Square To Square To Square

If you’ve heard the “Square To Square To Square” bit of jargon in the recent blogs I’ve conducted with Fluffy and you are a little fuzzy on the concept, it’s about having the neutral grip so that you won’t have to manipulate the club face through impact.

 I took a swing from the summer where I got that down pretty well, but then again, if I were to practice every day as a competitive amateur or pro, I’d be looking for this every time.

All if takes is to get your proper neutral grip as I’ve outlined you do in the “E = MCS” video, when I showed not only how hand position in the stance can cause hooking, but also how to make it as simple as possible to get a square club face at impact.


If you get that proper neutral grip and don’t manipulate the club face during the swing, then you will have the “square to square to square” action going in your down swing:


That means, the toe is pointing up at the “3 O’clock” position, square at impact, and again up at the “9 O’Clock,” as seen above.

Pretty hard to send a ball very far off-line if you’re setting up square to your target line (alignment is also key, of course, to good ball-striking) and then getting the square-square-square club face.

Not only that, I also have the “square” position on the takeaway, because I’ve got my neutral grip and I’m not manipulating the club face going back:


Now, I did explain in the last video that, if you reach the proper position at the top with your neutral grip and your “One Major Move” pivot, you should still be square at impact even if you’re manipulating the club face going back.

Some people insist on “fanning” the face, others want to “hood it,” and of course the optimal non-manipulation is what I’d opt for, but if your grip is truly neutral, it is very hard to come through impact with anything other than a square club face if that’s how you started, providing you’re not intentionally doing something else.

My motto is, keep it simple. That goes for the stance, ball position, pivot, down swing, and of course the grip and hand action.


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If You Answered “Yes” To Any Of The Above Questions, The Answer Is In The Formula For The Golf Swing:

“E = MCS” The Swing Video

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6 thoughts on “Square To Square To Square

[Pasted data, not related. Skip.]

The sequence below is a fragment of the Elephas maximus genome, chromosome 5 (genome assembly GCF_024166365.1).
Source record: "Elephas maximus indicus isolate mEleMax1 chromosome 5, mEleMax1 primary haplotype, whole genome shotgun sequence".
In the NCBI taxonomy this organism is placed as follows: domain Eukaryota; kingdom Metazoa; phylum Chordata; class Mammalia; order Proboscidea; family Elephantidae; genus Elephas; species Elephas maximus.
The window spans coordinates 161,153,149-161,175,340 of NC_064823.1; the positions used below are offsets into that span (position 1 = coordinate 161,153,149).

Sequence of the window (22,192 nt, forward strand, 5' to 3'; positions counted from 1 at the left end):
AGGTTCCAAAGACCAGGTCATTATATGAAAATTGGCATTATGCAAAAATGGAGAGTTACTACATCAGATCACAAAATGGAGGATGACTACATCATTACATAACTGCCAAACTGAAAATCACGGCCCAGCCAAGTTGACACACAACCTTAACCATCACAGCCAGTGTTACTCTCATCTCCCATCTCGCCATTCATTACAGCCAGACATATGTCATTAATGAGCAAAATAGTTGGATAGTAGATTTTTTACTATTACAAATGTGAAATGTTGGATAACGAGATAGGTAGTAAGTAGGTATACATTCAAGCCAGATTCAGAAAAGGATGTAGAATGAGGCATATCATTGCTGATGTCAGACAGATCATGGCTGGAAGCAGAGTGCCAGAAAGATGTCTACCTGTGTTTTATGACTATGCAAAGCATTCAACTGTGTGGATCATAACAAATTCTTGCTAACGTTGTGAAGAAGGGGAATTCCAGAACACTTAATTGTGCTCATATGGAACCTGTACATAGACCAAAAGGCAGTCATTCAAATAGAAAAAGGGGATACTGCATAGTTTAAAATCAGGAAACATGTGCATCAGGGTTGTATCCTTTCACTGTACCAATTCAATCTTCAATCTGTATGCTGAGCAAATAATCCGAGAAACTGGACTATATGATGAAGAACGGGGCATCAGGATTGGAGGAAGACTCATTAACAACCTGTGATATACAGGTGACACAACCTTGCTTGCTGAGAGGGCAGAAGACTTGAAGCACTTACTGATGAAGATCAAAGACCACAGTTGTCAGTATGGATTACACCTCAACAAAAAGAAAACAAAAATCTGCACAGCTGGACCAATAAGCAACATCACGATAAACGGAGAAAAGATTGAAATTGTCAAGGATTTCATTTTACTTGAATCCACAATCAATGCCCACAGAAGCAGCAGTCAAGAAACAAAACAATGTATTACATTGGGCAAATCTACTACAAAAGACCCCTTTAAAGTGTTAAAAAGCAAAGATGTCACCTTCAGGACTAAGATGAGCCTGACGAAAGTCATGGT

1. Rick Egan

    I just purchased a hybrid driver from Thomas Golf.
    Recently I met an older golfer who had a full set of hybrids by Thomas golf. Have you any experience with those clubs?

    Reply
    1. D Watts Post author

      I can’t say I’ve had much experience with hybrids, R.E.

      I do have a TaylorMade rescue that I use on long par 3’s or out of the rough at times, but I unfortunately couldn’t tell you anything about Thomas hybrids.

      Reply
  2. Fluffy Theman

    Hey Sensei. Haven’t had much time for two weeks to work on my swing. Couple times to the range and using the swing stick but what I have been finding is that I have a tendency to have that closed face on take away. Picked up the habit somewhere along the way. And it’s definitely in the grip as the takeaway we have worked on is effortless.

    I’ll keep you updated. Maybe we can have another skype lesson as soon as this chaos dies down and I can focus on more important things, like a swing that destroys all my buddies hopes of ever beating me again.
    Swing sweetness.

    Reply
    1. D Watts Post author

      Yes, I figured you got busy there with your last response a week or so back, Fluffy – I’ll be here, just have a look at our session(s) regarding that aspect before you start practicing again, and we’ll take it from there when you have some time! 🙂

      Reply
  3. D.L. Moriarty

    Heres a question I’ve been pondering lately. Is there such a thing as swinging too hard? I guess to clarify, I typically slow my swing down because if i go with my natural movement, I’ll be swinging hard enough to roll over my lead ankle. Guess I dont have the same good shock absorber you have!

    Reply
    1. D Watts Post author

      That would likely be due to not fully transferring to the lead foot and/or not releasing the trailing foot, D.L., without seeing your swing.

      Funny you mention “shock absorber” as well! I call the “soft leading knee” through impact a shock absorber, and you’ll see that with the release of the trailing foot and the leading leg taking the force, there is a noticeable “shock absorber” action in my and Dunaway’s leading leg through impact:

      You have to get all the weight onto the leading leg and release that trailing foot to get that action.

      Hope that helps! 🙂

      Reply

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